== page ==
How to set up environment specific configurations with Ionic and Webpack

At the time of writing, Ionic hasn’t any official way to get environment specific configuration variables.

There’s an open discussion on GitHub, but everyone is currently on their own about this.

So of course I came up with my own solution.

I’m going to describe it like it was the best solution in the world, like of course everyone should be doing this like I do.

In fact, there’s plenty more ways to solve this problem. This is just how I chose to solve it.

1. How many environments?

Two: dev(elopment) and prod(uction).
I’d really like to also have stag(ing) and test(ing), but first I’d have to find a better way to triage the current environment than the IONIC_ENV variable.

2. JSON files to store the variables

JSON files are easy to read, and fairly easy to edit. They also are very easy to import into a node script.

I have two of them:

  • /config/config-dev.json
  • /config/config-prod.json

Sample /config/config-dev.json file:


{
    foo: "bar",
    baz: "fooBar"
}

3. Custom Webpack configuration for Ionic

This is an important one: Ionic uses Webpack, and we can specify our own Webpack configuration file. But if we do, the next time we update @ionic/app-scripts Ionic might stop working because we are missing some new configuration detail.

Instead we keep the official configuration, and expand it.

  • Add the following block to your /package.json:

    "config": {
        "ionic_webpack": "./config/webpack.config.js"
    },
  • Create /config/webpack.config.js and paste this code in it:

const webpackConfig = require('../node_modules/@ionic/app-scripts/config/webpack.config');
const webpack = require('webpack');

const ENV = process.env.IONIC_ENV;
const envConfigFile = require(`./config-${ENV}.json`);
const fooConfig = envConfigFile.foo;
const bazConfig = envConfigFile.baz;

webpackConfig.plugins.push(
    new webpack.DefinePlugin({
        webpackGlobalVars: {
            foo: JSON.stringify(fooConfig),
            baz: JSON.stringify(bazConfig)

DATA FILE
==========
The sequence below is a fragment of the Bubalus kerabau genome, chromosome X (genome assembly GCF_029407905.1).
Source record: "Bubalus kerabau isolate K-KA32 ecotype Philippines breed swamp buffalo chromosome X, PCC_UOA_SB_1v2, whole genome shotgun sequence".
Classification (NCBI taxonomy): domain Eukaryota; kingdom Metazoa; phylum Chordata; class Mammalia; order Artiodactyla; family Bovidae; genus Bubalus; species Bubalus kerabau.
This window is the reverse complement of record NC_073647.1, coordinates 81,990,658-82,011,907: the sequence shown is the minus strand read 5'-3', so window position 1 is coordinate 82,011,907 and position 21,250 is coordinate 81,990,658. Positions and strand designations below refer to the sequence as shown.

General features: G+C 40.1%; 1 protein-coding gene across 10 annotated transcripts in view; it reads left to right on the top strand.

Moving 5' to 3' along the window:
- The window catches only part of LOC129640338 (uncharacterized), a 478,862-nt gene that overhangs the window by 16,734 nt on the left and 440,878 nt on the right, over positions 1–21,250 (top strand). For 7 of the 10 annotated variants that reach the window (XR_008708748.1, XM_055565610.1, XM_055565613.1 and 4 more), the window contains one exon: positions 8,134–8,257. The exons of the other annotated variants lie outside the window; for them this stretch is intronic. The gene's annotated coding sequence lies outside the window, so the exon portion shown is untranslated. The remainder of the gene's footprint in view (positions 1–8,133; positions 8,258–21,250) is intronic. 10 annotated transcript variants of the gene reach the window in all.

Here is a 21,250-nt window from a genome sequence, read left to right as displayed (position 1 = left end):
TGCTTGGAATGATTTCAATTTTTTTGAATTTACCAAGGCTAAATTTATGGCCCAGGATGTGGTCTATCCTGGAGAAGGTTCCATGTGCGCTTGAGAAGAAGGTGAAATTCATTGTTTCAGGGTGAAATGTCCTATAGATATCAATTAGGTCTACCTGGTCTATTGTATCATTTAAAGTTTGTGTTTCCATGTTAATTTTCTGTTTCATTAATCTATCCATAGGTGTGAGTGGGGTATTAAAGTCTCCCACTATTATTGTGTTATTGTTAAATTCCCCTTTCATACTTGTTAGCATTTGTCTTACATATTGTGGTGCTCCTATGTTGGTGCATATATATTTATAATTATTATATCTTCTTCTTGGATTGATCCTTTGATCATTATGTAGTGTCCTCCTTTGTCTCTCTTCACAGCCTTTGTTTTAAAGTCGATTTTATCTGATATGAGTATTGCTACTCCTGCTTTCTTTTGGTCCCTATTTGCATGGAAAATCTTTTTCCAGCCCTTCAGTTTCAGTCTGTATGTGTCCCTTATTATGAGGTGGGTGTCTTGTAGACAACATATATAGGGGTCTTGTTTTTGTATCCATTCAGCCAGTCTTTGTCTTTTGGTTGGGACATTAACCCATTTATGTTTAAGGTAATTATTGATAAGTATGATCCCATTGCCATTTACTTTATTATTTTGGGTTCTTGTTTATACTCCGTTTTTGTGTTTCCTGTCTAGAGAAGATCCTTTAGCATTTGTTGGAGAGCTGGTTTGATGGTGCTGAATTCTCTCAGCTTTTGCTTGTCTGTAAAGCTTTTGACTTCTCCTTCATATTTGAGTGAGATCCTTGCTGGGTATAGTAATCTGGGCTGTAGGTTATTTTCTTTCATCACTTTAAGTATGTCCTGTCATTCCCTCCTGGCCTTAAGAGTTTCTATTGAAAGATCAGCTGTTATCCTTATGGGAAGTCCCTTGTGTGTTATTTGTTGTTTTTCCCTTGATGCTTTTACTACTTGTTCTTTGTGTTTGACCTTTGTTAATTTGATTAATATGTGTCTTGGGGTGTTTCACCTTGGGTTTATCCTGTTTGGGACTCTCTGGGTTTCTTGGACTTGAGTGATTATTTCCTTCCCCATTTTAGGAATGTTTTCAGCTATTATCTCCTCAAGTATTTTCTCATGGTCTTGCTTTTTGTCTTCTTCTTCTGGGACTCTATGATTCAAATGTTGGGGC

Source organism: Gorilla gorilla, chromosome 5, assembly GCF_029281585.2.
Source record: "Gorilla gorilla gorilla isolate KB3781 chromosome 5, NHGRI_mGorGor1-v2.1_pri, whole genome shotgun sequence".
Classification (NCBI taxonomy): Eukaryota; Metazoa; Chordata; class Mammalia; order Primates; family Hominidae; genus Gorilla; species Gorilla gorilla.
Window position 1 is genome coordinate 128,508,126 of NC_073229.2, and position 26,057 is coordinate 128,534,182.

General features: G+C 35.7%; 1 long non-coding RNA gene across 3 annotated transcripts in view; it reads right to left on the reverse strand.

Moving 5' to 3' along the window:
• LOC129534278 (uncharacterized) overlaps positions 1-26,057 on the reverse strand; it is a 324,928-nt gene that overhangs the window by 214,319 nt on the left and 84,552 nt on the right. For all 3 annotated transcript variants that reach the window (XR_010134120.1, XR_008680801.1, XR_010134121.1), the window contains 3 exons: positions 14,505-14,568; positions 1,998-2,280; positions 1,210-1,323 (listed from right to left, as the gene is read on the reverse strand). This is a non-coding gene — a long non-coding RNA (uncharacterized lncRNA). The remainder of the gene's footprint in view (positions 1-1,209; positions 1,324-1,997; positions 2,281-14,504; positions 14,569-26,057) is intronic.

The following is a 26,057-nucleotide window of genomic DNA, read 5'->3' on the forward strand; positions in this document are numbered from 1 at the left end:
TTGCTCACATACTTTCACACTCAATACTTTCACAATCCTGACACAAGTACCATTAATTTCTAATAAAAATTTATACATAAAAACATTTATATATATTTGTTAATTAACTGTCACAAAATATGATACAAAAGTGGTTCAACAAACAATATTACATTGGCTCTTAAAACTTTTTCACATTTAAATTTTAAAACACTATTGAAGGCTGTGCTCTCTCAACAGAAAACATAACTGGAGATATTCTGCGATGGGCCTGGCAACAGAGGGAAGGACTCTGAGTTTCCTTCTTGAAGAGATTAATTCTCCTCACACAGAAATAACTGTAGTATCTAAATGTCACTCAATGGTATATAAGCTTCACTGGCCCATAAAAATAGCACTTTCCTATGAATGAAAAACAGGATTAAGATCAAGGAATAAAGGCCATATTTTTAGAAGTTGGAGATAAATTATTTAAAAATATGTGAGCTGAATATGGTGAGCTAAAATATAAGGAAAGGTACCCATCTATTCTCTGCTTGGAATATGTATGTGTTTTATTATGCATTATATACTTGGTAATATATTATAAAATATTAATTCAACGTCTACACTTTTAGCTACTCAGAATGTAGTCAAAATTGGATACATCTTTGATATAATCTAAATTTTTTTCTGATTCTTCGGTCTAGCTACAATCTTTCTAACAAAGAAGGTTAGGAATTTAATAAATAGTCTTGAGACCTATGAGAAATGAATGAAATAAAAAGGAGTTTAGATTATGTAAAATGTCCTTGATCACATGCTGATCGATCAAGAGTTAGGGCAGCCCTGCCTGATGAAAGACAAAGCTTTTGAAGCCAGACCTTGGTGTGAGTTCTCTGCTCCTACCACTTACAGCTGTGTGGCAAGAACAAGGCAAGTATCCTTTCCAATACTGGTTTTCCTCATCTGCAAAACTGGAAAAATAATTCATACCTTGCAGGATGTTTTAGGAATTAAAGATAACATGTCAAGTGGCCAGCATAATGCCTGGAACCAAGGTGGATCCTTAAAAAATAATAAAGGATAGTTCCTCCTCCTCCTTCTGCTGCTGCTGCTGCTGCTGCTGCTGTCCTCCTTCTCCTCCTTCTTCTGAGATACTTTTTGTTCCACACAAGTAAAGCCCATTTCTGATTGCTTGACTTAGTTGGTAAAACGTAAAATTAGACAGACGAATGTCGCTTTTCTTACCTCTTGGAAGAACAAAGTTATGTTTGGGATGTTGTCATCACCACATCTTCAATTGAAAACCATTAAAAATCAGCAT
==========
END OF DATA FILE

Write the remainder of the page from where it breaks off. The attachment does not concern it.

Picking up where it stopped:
}
    })
);

As you can see, we are getting the official Webpack configuration and pushing a new plugin into it. No overrides, just an addition.

4. A configuration service

Create /src/providers/configuration/configuration.service.ts.
You may have noticed I don’t dig the Ionic CLI proposed convention of naming a service “provider”. I also like to always know what kind of file I’m about to open, hence the .service part of the name.

This is where we use the newly defined webpackGlobalVars object to inject the environment-driven values into our Ionic / Angular code.


import { Injectable } from '@angular/core';

declare const webpackGlobalVars: any;

@Injectable()
export class ConfigurationService {
    public static apiServer = webpackGlobalVars.foo;

    public static fooBar = {
        bazBaz: 'foo',
        fooBar: webpackGlobalVars.baz
    }

    // Add more configuration variables as needed
}

I chose to make them static out of sheer lazyness: this way, I don’t have to inject the service: I just import it and use it: const myConst = ConfigurationService.fooBar.

Now that I think about it, the @Injectable decoration might be unnecessary. I’ll try to remove it one day or another.

Conclusion

So this is how I tackle the problem of having environment specific variables in Ionic.

Now I will have the values from /config/config-dev.json when I’m developing the app.
When I use the --prod flag, I will have the values from /config/config-prod.json instead.

I think it’s fairly concise, effective, and as future proof as it gets.
If you give it a try, let me know!